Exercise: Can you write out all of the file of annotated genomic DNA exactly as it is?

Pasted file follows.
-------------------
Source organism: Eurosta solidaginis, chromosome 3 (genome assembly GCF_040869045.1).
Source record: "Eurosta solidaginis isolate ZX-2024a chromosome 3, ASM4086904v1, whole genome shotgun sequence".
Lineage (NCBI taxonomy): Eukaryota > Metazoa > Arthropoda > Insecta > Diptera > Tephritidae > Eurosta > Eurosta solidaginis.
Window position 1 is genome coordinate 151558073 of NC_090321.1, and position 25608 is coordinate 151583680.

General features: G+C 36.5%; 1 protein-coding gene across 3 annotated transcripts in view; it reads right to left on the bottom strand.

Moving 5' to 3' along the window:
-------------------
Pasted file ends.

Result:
Source organism: Eurosta solidaginis, chromosome 3 (genome assembly GCF_040869045.1).
Source record: "Eurosta solidaginis isolate ZX-2024a chromosome 3, ASM4086904v1, whole genome shotgun sequence".
Lineage (NCBI taxonomy): Eukaryota > Metazoa > Arthropoda > Insecta > Diptera > Tephritidae > Eurosta > Eurosta solidaginis.
Window position 1 is genome coordinate 151558073 of NC_090321.1, and position 25608 is coordinate 151583680.

General features: G+C 36.5%; 1 protein-coding gene across 3 annotated transcripts in view; it reads right to left on the bottom strand.

Moving 5' to 3' along the window: